Saw my boss today…

January 7, 2009

…That is, the one who laid me off. I happened to be at Adobe to meet Chris for lunch, but before he came down, there was a gathering of managers from my division. They seemed happy to see me, asking how the job search was going. Then lo and behold, along comes my former boss.

What was I to do? I smiled and shook his hand warmly, and let him know I was waiting to hear back from Google.

I wasn’t about to ask him how the work was going. That would have been too cynical. Ah, but that didn’t stop him! He asked, “Can I ask you a question, if you remember? That server you were setting up… which machine was it, the one in your office or the one in Rick’s office?”

Again, what was I to do? I answered his questions. The one in my office. It’s the Mac sitting by the PC, across from the door. No, I hadn’t set up a static IP address yet, you’ll have to do that. No, you don’t need to start Apache, because I set it up to start automatically at power-up. I offered all this with a helpful smile. I even offered to send him my work-related to-do list.

I do believe God has a sense of humor. This was also an opportunity for me to get over my anger. Still, I had to laugh as I walked away with Chris and he whispered, “Awkward!”

Jon Reid

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As an American missionary kid who grew up in Japan, I'm a child of two cultures, while not fully belonging to either. This gives me a sightly different view of the world.

7 responses to Saw my boss today…

  1. Hi Jon! A voice from the past — remember me from Bloomington? I stumbled onto your website and was so excited to see the Christmas picture of you, Kay, and the kids! May God provide a new job for you and prove once again His faithfulness as He has so many times before. I still remember the kindness you and Kay showed me every time I pull out the rice cooker you gave so long ago with the provision that it be used to feed many … and it has!

  2. I was called several times after I quit before being laid off. What was the status of this client? Where is the file? Do you remember the password for the Google Analytics account for the website. I said, I’m sorry, I’m no longer an employee of the company. You’re on your own. The CEO didn’t treat me with respect and I certainly wasn’t going to help his business.

  3. You’re such a good person, Jon. When faced with a difficult situation, you NATURALLY do the right thing. I don’t know if I could’ve been as civil…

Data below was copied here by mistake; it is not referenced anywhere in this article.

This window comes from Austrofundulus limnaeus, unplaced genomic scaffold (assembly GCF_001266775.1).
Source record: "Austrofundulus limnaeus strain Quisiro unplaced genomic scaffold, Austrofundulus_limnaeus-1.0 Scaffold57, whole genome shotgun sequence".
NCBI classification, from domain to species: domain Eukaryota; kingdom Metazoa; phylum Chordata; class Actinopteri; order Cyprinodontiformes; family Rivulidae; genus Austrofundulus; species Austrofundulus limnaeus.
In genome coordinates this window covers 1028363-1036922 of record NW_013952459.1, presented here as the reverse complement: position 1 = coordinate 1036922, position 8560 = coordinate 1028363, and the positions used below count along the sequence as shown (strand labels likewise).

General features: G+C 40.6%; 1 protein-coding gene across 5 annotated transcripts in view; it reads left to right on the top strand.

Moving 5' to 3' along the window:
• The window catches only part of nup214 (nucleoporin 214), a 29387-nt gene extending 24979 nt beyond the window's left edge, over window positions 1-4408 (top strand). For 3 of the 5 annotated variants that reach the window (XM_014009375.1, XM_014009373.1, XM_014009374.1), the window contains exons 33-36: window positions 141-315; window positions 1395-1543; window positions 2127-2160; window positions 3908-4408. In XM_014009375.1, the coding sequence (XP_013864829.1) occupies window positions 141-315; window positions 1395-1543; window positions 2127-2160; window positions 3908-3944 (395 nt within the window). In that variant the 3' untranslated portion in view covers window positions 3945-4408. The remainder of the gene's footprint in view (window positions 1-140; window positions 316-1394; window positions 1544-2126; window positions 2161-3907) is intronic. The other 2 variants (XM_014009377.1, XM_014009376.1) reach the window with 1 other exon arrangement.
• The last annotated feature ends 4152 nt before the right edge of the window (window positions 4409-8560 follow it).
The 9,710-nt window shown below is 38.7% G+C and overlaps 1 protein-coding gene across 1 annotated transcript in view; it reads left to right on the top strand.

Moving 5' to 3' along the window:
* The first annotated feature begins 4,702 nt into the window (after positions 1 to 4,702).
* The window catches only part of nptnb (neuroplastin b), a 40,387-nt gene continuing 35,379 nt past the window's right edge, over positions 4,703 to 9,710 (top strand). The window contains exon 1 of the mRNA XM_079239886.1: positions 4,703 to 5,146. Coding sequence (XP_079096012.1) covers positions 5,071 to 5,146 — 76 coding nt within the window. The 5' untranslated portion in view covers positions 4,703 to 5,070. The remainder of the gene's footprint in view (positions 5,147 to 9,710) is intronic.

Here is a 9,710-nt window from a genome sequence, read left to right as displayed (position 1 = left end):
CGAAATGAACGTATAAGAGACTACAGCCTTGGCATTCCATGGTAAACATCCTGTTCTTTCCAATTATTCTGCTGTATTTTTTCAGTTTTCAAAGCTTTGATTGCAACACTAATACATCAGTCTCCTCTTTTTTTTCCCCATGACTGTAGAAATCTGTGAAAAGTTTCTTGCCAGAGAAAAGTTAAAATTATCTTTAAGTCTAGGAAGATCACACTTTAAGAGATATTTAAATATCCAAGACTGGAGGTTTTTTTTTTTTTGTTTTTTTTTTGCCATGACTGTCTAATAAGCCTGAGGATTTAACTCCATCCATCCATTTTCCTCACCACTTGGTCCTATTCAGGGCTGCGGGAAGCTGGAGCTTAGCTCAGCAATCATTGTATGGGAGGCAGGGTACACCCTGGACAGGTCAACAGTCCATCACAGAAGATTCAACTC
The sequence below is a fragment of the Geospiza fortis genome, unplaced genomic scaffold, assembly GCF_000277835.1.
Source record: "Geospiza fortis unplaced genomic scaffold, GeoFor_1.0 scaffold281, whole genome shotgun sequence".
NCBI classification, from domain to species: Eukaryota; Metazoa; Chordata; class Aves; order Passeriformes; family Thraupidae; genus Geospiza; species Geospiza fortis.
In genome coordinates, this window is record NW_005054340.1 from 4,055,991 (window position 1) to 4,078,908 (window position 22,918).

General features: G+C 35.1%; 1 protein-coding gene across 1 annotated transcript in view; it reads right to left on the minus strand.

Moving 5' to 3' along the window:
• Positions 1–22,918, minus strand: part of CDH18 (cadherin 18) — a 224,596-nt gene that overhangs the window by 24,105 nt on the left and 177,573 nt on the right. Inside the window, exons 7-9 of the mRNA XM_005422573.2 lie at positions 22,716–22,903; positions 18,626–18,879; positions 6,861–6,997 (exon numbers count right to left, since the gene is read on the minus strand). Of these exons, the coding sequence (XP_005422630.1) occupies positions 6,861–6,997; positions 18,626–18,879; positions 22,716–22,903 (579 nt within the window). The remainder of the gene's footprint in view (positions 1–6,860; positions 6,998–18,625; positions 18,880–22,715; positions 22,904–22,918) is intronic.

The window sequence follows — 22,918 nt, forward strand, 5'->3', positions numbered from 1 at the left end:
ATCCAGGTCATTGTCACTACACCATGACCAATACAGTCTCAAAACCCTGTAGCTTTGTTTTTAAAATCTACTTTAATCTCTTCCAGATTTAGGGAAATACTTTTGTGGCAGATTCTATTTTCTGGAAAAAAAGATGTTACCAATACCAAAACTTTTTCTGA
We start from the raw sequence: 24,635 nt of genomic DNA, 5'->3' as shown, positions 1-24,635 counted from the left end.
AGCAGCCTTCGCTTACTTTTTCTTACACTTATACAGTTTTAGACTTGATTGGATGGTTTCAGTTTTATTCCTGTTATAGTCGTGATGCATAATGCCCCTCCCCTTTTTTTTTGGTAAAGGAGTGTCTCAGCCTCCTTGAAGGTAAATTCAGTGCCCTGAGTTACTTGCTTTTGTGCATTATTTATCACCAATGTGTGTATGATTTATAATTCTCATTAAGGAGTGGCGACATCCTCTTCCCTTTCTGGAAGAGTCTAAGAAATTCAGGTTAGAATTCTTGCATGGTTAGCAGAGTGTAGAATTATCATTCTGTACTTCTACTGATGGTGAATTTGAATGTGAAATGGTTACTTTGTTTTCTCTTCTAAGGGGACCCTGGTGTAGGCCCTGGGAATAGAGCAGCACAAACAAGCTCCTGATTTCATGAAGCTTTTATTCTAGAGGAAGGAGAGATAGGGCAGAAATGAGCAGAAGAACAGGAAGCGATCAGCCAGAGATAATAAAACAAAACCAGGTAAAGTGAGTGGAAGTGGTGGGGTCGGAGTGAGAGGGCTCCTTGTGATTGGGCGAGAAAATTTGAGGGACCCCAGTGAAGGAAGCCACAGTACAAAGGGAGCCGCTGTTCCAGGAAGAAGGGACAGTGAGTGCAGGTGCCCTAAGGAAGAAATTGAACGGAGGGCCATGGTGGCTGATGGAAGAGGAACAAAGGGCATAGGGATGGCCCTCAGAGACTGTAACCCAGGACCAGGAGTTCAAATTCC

4. Tonya, come by again — you know where to find me now! And I can put you in touch with Webbie Dood if you aren’t already.
    Dave, I think some people are missing the respect gene. But why do such people often end up in positions of authority? Do nice guys really finish last?
    Yellow, I had been fantasizing that after securing a better job, I would visit Adobe, walk by his office, share my good news, and add, “Oh, and this is for you,” giving him a big finger right in his face. So maybe I pass the test.

  5. what made it awkward for me was the perfunctory pleasantries that always led up to the real question(s). when a relationship is awkward/broken, i prefer for people to get down to their real questions rather than pretending things are great and that this is a conversation devoid of emotion.

  6. Frances, I wouldn’t mind perfunctory pleasantries if they weren’t so alliterative!
    A certain amount of pretending may be necessary if it helps pave the way. But you’re right, there is no real reconciliation without acknowledging the emotional toll. TIme heals a lot, and I have found that it is possible to have a genuinely civil relationship with people who once stabbed me in the back. But that is not the same thing as reconciliation.
    I can also say, “I don’t trust that person to work with them again,” without questioning their integrity. It is more a statement that our values and practices are incompatible than a judgement that they are evil.
    Except for my last boss. He’s evil.
    (Agh! Calm down, Jon. Humility, humility.)

  7. I realized something after my last comment: It is possible to be reconciled without ever dealing with the pain of the past. Kay & I talk about “the emotional bank account” where you make deposits and withdrawals. If you are able to make enough deposits to overcome the emotional deficit, you can be reconciled. But you can’t do this if the relationship was severed.